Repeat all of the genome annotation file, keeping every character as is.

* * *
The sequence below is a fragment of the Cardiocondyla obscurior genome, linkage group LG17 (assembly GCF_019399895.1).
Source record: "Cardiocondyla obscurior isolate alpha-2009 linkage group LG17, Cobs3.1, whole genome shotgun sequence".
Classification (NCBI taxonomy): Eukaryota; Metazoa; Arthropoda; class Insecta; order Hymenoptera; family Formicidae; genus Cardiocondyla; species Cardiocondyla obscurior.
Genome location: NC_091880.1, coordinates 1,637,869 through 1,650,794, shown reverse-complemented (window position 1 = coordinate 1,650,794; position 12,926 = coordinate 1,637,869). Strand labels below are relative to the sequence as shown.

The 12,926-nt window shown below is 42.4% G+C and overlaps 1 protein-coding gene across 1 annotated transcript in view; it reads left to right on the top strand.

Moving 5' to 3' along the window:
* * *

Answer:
The sequence below is a fragment of the Cardiocondyla obscurior genome, linkage group LG17 (assembly GCF_019399895.1).
Source record: "Cardiocondyla obscurior isolate alpha-2009 linkage group LG17, Cobs3.1, whole genome shotgun sequence".
Classification (NCBI taxonomy): Eukaryota; Metazoa; Arthropoda; class Insecta; order Hymenoptera; family Formicidae; genus Cardiocondyla; species Cardiocondyla obscurior.
Genome location: NC_091880.1, coordinates 1,637,869 through 1,650,794, shown reverse-complemented (window position 1 = coordinate 1,650,794; position 12,926 = coordinate 1,637,869). Strand labels below are relative to the sequence as shown.

The 12,926-nt window shown below is 42.4% G+C and overlaps 1 protein-coding gene across 1 annotated transcript in view; it reads left to right on the top strand.

Moving 5' to 3' along the window: